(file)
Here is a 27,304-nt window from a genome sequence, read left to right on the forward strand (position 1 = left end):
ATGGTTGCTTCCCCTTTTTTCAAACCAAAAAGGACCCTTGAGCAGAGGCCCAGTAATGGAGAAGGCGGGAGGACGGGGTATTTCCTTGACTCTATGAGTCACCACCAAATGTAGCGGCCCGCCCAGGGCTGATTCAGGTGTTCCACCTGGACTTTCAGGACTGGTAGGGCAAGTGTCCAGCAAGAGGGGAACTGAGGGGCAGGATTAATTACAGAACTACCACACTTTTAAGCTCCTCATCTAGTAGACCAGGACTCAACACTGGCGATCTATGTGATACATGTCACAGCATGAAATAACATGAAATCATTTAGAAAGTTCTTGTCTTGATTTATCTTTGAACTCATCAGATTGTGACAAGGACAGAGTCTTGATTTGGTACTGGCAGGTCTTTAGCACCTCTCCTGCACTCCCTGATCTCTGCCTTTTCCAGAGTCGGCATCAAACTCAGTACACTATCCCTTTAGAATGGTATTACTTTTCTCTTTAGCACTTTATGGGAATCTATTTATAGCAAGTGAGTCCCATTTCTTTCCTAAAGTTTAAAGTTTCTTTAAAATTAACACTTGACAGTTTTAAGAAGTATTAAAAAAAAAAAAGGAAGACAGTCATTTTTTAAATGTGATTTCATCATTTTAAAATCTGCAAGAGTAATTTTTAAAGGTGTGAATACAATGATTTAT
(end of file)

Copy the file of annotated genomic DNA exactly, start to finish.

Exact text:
Here is a 27,304-nt window from a genome sequence, read left to right on the forward strand (position 1 = left end):
ATGGTTGCTTCCCCTTTTTTCAAACCAAAAAGGACCCTTGAGCAGAGGCCCAGTAATGGAGAAGGCGGGAGGACGGGGTATTTCCTTGACTCTATGAGTCACCACCAAATGTAGCGGCCCGCCCAGGGCTGATTCAGGTGTTCCACCTGGACTTTCAGGACTGGTAGGGCAAGTGTCCAGCAAGAGGGGAACTGAGGGGCAGGATTAATTACAGAACTACCACACTTTTAAGCTCCTCATCTAGTAGACCAGGACTCAACACTGGCGATCTATGTGATACATGTCACAGCATGAAATAACATGAAATCATTTAGAAAGTTCTTGTCTTGATTTATCTTTGAACTCATCAGATTGTGACAAGGACAGAGTCTTGATTTGGTACTGGCAGGTCTTTAGCACCTCTCCTGCACTCCCTGATCTCTGCCTTTTCCAGAGTCGGCATCAAACTCAGTACACTATCCCTTTAGAATGGTATTACTTTTCTCTTTAGCACTTTATGGGAATCTATTTATAGCAAGTGAGTCCCATTTCTTTCCTAAAGTTTAAAGTTTCTTTAAAATTAACACTTGACAGTTTTAAGAAGTATTAAAAAAAAAAAAGGAAGACAGTCATTTTTTAAATGTGATTTCATCATTTTAAAATCTGCAAGAGTAATTTTTAAAGGTGTGAATACAATGATTTAT